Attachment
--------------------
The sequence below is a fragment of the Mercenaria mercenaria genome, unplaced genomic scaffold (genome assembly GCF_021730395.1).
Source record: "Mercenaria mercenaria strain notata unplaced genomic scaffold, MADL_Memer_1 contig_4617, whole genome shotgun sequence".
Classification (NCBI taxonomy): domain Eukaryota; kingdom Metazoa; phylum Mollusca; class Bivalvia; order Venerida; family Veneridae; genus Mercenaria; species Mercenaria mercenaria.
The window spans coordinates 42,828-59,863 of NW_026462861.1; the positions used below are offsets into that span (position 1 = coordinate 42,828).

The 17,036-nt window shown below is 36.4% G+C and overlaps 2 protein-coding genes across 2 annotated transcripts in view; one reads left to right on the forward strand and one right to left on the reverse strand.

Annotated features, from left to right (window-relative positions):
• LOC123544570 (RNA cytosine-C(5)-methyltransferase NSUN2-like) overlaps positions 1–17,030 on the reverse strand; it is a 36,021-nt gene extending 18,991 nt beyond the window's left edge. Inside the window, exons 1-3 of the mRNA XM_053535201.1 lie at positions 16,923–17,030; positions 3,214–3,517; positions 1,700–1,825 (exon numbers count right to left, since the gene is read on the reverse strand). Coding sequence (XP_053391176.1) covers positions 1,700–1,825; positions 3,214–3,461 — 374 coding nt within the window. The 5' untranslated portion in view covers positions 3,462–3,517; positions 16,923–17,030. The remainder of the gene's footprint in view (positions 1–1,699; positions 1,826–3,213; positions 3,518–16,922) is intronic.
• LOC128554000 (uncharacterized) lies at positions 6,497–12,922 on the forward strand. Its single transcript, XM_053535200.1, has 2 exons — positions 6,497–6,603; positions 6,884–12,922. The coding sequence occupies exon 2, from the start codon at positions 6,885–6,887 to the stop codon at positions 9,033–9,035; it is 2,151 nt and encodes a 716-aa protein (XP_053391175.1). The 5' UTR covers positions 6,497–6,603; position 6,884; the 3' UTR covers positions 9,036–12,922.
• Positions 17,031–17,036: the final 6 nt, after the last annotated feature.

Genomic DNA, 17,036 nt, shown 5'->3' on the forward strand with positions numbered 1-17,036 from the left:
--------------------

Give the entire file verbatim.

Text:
The sequence below is a fragment of the Mercenaria mercenaria genome, unplaced genomic scaffold (genome assembly GCF_021730395.1).
Source record: "Mercenaria mercenaria strain notata unplaced genomic scaffold, MADL_Memer_1 contig_4617, whole genome shotgun sequence".
Classification (NCBI taxonomy): domain Eukaryota; kingdom Metazoa; phylum Mollusca; class Bivalvia; order Venerida; family Veneridae; genus Mercenaria; species Mercenaria mercenaria.
The window spans coordinates 42,828-59,863 of NW_026462861.1; the positions used below are offsets into that span (position 1 = coordinate 42,828).

The 17,036-nt window shown below is 36.4% G+C and overlaps 2 protein-coding genes across 2 annotated transcripts in view; one reads left to right on the forward strand and one right to left on the reverse strand.

Annotated features, from left to right (window-relative positions):
• LOC123544570 (RNA cytosine-C(5)-methyltransferase NSUN2-like) overlaps positions 1–17,030 on the reverse strand; it is a 36,021-nt gene extending 18,991 nt beyond the window's left edge. Inside the window, exons 1-3 of the mRNA XM_053535201.1 lie at positions 16,923–17,030; positions 3,214–3,517; positions 1,700–1,825 (exon numbers count right to left, since the gene is read on the reverse strand). Coding sequence (XP_053391176.1) covers positions 1,700–1,825; positions 3,214–3,461 — 374 coding nt within the window. The 5' untranslated portion in view covers positions 3,462–3,517; positions 16,923–17,030. The remainder of the gene's footprint in view (positions 1–1,699; positions 1,826–3,213; positions 3,518–16,922) is intronic.
• LOC128554000 (uncharacterized) lies at positions 6,497–12,922 on the forward strand. Its single transcript, XM_053535200.1, has 2 exons — positions 6,497–6,603; positions 6,884–12,922. The coding sequence occupies exon 2, from the start codon at positions 6,885–6,887 to the stop codon at positions 9,033–9,035; it is 2,151 nt and encodes a 716-aa protein (XP_053391175.1). The 5' UTR covers positions 6,497–6,603; position 6,884; the 3' UTR covers positions 9,036–12,922.
• Positions 17,031–17,036: the final 6 nt, after the last annotated feature.

Genomic DNA, 17,036 nt, shown 5'->3' on the forward strand with positions numbered 1-17,036 from the left: